The early sweep second movements have always been near the top of my list of desirable Walthams. They are normally found inside Keystone Victory cases like this.
Even though they are not Waltham signed, it’s generally accepted that they were factory issued because of the special “sweep second” marking inside of the back which referred to their exclusive pairing with the specially modified 1898 model movement. They are also prominently featured in catalogs throughout the ‘30s with the name Medico. Recently I picked up this jobber cased watch with a sweep second movement.
I normally avoid non-factory models unless they have a movement I’m looking to get for another case. Most jobber cases are of lower quality and are missing something in their design that just doesn’t appeal to me. This Apex made case is a rare exception that I’ve grown attached to.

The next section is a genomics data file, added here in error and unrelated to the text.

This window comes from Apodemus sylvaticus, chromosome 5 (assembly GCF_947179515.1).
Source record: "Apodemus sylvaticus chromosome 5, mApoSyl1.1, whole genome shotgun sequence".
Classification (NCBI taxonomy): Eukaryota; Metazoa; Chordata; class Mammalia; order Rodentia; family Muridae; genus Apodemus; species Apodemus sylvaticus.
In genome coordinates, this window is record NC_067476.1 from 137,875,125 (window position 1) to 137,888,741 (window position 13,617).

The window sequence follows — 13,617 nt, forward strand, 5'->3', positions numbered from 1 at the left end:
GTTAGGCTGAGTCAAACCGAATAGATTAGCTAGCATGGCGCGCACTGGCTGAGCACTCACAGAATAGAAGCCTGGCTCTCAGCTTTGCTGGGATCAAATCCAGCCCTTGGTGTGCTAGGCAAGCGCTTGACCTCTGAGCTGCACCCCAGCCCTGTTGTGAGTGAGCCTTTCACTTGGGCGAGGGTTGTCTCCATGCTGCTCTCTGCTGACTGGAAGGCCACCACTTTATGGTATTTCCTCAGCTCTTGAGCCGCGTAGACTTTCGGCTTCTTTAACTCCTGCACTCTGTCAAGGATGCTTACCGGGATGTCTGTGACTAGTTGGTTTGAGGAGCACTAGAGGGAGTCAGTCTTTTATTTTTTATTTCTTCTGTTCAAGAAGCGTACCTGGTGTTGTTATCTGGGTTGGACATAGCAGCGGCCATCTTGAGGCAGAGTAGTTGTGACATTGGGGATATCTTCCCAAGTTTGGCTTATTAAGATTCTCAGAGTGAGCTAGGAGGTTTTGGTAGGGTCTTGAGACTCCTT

It’s 10k rolled gold plate like the Keystone but I like the design a whole lot better. The movement is carried in a separate ring that fits tightly into the back and they in turn slip into the front case made of the bezel and lugs. Not a new concept but the Keystone makes you deal with the attached strap or band while trying to maneuver the negative set movement over the case mounted stem and into it’s snug home. The looks of the Apex are refreshing in comparison especially where the crystal fits flush with the bezel and the design of the lugs.
This is one of my favorite Waltham dial designs too. They have used this bar and numeral marker motif on both center second and sub second models. This one is remarkably clean for a nearly 90 year old watch so, to further show it off, I added a silver second hand in place of the pedestrian black.
This little ruby proves to be the exception to my rule against jobber cased watches.
Vintage Waltham Watch Discussion Forum
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